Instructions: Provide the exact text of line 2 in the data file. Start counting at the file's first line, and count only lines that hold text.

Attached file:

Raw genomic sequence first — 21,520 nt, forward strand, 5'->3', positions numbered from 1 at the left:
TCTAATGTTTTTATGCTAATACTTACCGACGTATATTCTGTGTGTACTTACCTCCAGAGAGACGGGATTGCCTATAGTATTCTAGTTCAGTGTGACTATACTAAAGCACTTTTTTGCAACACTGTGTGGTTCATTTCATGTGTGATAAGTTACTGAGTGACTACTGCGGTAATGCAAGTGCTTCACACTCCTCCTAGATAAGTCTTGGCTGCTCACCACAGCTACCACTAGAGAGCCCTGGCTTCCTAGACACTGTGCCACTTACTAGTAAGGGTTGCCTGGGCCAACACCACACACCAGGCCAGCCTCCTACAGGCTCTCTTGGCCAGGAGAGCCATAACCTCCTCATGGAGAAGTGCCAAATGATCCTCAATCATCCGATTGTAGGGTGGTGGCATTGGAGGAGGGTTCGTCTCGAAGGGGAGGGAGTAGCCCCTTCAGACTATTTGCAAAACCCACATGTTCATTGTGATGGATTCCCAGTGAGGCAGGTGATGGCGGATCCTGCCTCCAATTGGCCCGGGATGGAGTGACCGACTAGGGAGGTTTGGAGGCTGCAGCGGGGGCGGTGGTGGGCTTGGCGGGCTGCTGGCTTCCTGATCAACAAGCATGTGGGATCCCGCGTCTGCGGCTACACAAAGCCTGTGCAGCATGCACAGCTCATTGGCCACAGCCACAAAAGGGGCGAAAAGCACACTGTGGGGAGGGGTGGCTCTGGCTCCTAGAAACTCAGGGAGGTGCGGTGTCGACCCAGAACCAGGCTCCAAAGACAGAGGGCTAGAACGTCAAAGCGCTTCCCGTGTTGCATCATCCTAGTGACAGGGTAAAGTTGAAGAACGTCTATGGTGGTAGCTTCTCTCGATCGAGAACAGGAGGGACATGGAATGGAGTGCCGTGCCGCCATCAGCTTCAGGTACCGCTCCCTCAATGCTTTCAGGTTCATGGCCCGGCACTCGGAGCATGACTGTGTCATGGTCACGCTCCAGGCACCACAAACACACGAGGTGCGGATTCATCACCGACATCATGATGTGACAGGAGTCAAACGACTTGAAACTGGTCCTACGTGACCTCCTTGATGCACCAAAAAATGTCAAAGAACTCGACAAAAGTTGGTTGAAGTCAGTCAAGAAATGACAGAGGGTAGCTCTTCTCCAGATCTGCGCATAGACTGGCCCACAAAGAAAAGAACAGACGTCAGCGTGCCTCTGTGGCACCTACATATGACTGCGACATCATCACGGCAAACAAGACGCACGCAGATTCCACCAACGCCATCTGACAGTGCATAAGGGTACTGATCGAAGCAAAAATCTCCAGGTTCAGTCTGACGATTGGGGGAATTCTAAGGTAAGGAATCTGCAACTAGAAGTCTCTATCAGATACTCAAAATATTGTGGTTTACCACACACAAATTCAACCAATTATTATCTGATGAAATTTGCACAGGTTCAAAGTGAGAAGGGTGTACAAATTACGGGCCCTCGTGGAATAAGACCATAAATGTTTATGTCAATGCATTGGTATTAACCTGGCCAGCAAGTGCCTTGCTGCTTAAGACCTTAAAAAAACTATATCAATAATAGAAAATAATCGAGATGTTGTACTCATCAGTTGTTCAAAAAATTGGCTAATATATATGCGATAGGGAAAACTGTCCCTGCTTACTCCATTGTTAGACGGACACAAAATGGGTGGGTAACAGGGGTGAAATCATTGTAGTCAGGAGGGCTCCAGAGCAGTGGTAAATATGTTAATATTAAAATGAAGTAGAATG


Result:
TCTAATGTTTTTATGCTAATACTTACCGACGTATATTCTGTGTGTACTTACCTCCAGAGAGACGGGATTGCCTATAGTATTCTAGTTCAGTGTGACTATACTAAAGCACTTTTTTGCAACACTGTGTGGTTCATTTCATGTGTGATAAGTTACTGAGTGACTACTGCGGTAATGCAAGTGCTTCACACTCCTCCTAGATAAGTCTTGGCTGCTCACCACAGCTACCACTAGAGAGCCCTGGCTTCCTAGACACTGTGCCACTTACTAGTAAGGGTTGCCTGGGCCAACACCACACACCAGGCCAGCCTCCTACAGGCTCTCTTGGCCAGGAGAGCCATAACCTCCTCATGGAGAAGTGCCAAATGATCCTCAATCATCCGATTGTAGGGTGGTGGCATTGGAGGAGGGTTCGTCTCGAAGGGGAGGGAGTAGCCCCTTCAGACTATTTGCAAAACCCACATGTTCATTGTGATGGATTCCCAGTGAGGCAGGTGATGGCGGATCCTGCCTCCAATTGGCCCGGGATGGAGTGACCGACTAGGGAGGTTTGGAGGCTGCAGCGGGGGCGGTGGTGGGCTTGGCGGGCTGCTGGCTTCCTGATCAACAAGCATGTGGGATCCCGCGTCTGCGGCTACACAAAGCCTGTGCAGCATGCACAGCTCATTGGCCACAGCCACAAAAGGGGCGAAAAGCACACTGTGGGGAGGGGTGGCTCTGGCTCCTAGAAACTCAGGGAGGTGCGGTGTCGACCCAGAACCAGGCTCCAAAGACAGAGGGCTAGAACGTCAAAGCGCTTCCCGTGTTGCATCATCCTAGTGACAGGGTAAAGTTGAAGAACGTCTATGGTGGTAGCTTCTCTCGATCGAGAACAGGAGGGACATGGAATGGAGTGCCGTGCCGCCATCAGCTTCAGGTACCGCTCCCTCAATGCTTTCAGGTTCATGGCCCGGCACTCGGAGCATGACTGTGTCATGGTCACGCTCCAGGCACCACAAACACACGAGGTGCGGATTCATCACCGACATCATGATGTGACAGGAGTCAAACGACTTGAAACTGGTCCTACGTGACCTCCTTGATGCACCAAAAAATGTCAAAGAACTCGACAAAAGTTGGTTGAAGTCAGTCAAGAAATGACAGAGGGTAGCTCTTCTCCAGATCTGCGCATAGACTGGCCCACAAAGAAAAGAACAGACGTCAGCGTGCCTCTGTGGCACCTACATATGACTGCGACATCATCACGGCAAACAAGACGCACGCAGATTCCACCAACGCCATCTGACAGTGCATAAGGGTACTGATCGAAGCAAAAATCTCCAGGTTCAGTCTGACGATTGGGGGAATTCTAAGGTAAGGAATCTGCAACTAGAAGTCTCTATCAGATACTCAAAATATTGTGGTTTACCACACACAAATTCAACCAATTATTATCTGATGAAATTTGCACAGGTTCAAAGTGAGAAGGGTGTACAAATTACGGGCCCTCGTGGAATAAGACCATAAATGTTTATGTCAATGCATTGGTATTAACCTGGCCAGCAAGTGCCTTGCTGCTTAAGACCTTAAAAAAACTATATCAATAATAGAAAATAATCGAGATGTTGTACTCATCAGTTGTTCAAAAAATTGGCTAATATATATGCGATAGGGAAAACTGTCCCTGCTTACTCCATTGTTAGACGGACACAAAATGGGTGGGTAACAGGGGTGAAATCATTGTAGTCAGGAGGGCTCCAGAGCAGTGGTAAATATGTTAATATTAAAATGAAGTAGAATG